Generally, minimum requirements for state licensure include:
- Being at least 21 (some states have age requirements as old as 25)
- Possessing a high school diploma or the equivalent
- Having a U.S. citizenship or residency
Most states also have strict state specific statutes along with particular laws and regulations that may prohibit candidates who may have felony convictions or misdemeanor convictions involving crimes of moral turpitude from becoming private investigators.<!- mfunc search_btn -> <!- /mfunc search_btn ->
Education and experience licensing requirements may differ among different states. Common education requirements may include possessing an associate’s degree or higher in criminal justice or a related program, whereas, the experience requirements may also vary based on a number of factors such as the field in which the experience was obtained. Although, many of these states allow candidates to substitute education for experience so as to meet minimum guidelines for licensure.
Some states, such as Oklahoma, allow candidates with no experience to become licensed, provided they complete CLEET-approved training.
Q. Which state agency or department licenses private investigators?
Answer: State licensure for private investigators is overlooked by various state organizations or agencies.
For example, Arizona private investigator licensure is majorly handled by the Licensing Unit of the Arizona Department of Public Safety, whereas, private investigators in California get licensed through the Department of Consumer Affairs, Bureau of Security and Investigative Services.
Other states, that include New Hampshire and New Jersey, regulate and license private investigators through the state police, while still others license private investigators through dedicated commissions, such as Tennessee’s Private Investigation and Polygraph Commission and North Dakota’s Private Investigations and Security Board.
Q. What is the process for applying for licensure as a private investigator?
Answer: Most states have a similar process for applying for state licensure as a private investigator, which generally includes the following:
- Achieve minimum licensure requirements of the particular state
- Achieve required education/experience for licensure
- Complete fingerprinting process for background investigation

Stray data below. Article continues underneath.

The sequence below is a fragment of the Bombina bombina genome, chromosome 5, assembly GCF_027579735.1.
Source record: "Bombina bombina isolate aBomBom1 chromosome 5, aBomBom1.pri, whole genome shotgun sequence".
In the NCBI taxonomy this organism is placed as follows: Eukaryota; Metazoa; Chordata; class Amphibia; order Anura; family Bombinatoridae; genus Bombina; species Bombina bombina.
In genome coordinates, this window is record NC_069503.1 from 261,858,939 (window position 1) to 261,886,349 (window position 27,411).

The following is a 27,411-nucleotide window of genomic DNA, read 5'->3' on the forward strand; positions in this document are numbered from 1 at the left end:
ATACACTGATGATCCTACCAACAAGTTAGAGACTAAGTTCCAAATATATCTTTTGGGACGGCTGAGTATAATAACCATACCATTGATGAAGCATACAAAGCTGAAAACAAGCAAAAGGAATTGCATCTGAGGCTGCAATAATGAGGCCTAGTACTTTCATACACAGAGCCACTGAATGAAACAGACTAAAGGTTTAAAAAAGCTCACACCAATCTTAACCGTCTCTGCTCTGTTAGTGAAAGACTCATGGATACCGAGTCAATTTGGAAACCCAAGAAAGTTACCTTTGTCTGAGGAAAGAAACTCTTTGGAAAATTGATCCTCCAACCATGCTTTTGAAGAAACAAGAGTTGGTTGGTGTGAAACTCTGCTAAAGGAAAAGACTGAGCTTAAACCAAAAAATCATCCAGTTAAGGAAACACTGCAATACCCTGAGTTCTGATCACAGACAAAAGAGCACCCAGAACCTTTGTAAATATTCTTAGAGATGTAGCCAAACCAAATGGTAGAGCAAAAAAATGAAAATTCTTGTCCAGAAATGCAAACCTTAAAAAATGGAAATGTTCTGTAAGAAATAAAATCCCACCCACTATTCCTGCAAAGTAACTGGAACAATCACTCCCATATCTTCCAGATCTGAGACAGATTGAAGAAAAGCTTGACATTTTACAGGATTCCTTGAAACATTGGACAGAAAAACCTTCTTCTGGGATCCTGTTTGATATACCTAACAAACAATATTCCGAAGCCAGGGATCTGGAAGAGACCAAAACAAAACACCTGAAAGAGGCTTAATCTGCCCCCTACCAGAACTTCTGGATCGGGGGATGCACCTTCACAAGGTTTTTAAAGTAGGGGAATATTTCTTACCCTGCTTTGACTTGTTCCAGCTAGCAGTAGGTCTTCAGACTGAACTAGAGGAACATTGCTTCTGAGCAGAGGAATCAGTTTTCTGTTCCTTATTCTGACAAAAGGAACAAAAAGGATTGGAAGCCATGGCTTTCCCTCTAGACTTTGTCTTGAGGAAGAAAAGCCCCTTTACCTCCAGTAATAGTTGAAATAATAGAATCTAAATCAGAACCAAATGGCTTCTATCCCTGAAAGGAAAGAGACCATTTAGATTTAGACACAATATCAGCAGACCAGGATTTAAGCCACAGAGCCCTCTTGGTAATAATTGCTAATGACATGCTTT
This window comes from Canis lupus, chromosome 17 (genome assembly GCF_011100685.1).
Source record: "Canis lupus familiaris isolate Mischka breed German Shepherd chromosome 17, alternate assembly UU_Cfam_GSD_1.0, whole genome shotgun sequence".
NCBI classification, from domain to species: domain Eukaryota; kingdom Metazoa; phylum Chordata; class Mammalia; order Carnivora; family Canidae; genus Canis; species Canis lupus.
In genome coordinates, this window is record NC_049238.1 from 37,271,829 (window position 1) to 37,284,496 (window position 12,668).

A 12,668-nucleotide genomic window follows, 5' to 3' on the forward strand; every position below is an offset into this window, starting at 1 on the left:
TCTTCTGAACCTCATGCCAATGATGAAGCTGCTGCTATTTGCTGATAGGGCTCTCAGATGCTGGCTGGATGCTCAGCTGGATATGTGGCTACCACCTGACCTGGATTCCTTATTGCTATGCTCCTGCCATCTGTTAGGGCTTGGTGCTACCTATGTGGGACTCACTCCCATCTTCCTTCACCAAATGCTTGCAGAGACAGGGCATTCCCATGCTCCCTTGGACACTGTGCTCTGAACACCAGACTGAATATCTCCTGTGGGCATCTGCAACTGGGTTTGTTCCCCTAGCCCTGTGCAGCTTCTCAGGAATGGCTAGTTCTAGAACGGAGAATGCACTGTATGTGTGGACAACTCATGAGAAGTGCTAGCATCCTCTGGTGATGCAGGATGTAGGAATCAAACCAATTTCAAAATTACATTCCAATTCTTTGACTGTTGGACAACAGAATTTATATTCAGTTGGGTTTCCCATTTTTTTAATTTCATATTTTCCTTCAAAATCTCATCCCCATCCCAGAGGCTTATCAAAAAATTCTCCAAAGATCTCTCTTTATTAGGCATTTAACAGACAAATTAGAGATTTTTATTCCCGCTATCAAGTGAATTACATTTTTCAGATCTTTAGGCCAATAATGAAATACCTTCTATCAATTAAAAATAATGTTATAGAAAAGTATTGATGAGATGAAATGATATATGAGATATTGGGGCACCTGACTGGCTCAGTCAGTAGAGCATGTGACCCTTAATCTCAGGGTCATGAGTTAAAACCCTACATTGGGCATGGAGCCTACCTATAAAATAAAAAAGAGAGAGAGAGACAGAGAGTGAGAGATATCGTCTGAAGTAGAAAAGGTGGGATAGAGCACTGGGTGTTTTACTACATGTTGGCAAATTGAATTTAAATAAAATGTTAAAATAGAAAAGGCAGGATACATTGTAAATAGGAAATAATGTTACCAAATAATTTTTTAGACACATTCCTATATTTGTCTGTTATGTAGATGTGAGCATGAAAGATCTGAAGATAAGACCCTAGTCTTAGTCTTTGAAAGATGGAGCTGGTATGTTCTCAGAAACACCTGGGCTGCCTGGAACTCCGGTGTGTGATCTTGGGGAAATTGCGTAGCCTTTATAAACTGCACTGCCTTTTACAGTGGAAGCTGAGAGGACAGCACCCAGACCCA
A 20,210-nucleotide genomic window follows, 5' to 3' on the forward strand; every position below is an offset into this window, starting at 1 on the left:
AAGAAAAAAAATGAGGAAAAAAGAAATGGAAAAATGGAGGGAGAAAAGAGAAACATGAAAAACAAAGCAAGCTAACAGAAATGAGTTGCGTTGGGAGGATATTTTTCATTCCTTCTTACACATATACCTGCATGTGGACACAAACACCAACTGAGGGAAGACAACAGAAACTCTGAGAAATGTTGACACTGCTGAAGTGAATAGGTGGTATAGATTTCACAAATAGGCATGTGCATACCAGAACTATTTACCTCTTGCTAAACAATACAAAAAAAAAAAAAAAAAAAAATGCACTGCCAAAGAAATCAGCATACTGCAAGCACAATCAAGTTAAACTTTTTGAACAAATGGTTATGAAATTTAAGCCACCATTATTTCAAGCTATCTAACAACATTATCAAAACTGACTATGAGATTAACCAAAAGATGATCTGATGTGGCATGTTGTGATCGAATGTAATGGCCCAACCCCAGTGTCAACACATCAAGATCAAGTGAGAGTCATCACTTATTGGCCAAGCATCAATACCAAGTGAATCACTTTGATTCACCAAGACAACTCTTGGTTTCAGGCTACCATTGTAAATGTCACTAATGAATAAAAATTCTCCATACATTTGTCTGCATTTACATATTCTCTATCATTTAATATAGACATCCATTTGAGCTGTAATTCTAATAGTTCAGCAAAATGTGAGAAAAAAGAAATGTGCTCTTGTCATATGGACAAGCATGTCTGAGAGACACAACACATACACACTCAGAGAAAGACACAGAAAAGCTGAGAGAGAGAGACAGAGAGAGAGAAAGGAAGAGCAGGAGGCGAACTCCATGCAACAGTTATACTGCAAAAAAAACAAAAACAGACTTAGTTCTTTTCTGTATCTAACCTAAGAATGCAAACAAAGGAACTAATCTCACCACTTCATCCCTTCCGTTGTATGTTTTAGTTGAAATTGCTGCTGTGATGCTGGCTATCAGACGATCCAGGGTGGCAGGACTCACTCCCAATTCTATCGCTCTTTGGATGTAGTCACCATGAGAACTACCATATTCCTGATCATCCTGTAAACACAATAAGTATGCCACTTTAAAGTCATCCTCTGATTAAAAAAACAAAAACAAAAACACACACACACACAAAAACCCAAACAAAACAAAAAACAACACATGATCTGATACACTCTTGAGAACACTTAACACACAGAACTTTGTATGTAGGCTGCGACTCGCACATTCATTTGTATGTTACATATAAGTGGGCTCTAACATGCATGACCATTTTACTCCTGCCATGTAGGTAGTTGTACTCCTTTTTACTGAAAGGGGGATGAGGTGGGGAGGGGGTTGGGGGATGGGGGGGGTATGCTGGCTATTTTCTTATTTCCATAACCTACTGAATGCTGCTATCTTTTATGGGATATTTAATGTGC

- Complete license application and provide necessary documentation
- Pass state examination
- Maintain state licensure through continuing education and license renewal
However, some states have an entirely different process for licensure, such as the state of Pennsylvania requiring candidates for private investigators to contact the Clerk of Courts in their county of residence to request a court date and apply for licensure.
Q. Are there any specific requirements for licensure?
Answer: In all states wherein private investigators are licensed, private investigators mostly hold a current and valid surety bond to practice, which protects customers or clients from financial responsibility resulting from fraud or negligence. Specifically, commercial surety bonds, which are designed for non-contract items, are often needed to obtain a license as a private investigator.
Obtaining a surety bond involves pre-qualifying for the bond with a surety bond company or an insurance agent that can issue surety bonds, and signing an indemnity agreement. The minimum surety bond amount for state licensure varies; it may start from $5,000 and in some cases it may exceed, with many states requiring private investigators to hold a surety bond of at least $10,000.
Q. Are state licenses valid across state lines?
Answer: Private investigators may travel to and operate in other states, provided they follow the state requirements for doing so. Many states allow private investigators to cross state lines for private investigative purposes, provided they initiate their investigation in their home state.
However, state licenses for private investigators cannot be transferred to other states, unless there is an exception. There are quite a few states that have entered into reciprocity agreements which means that they mostly allow these private investigators to conduct their business within these states without holding or requiring a separate license. Currently, the following states have reciprocity agreements:
- North Carolina
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- District of Columbia
- New Hampshire
- New Jersey
- New Mexico
- New York
- North Carolina
- North Dakota
- Rhode Island
- South Carolina
- South Dakota
- West Virginia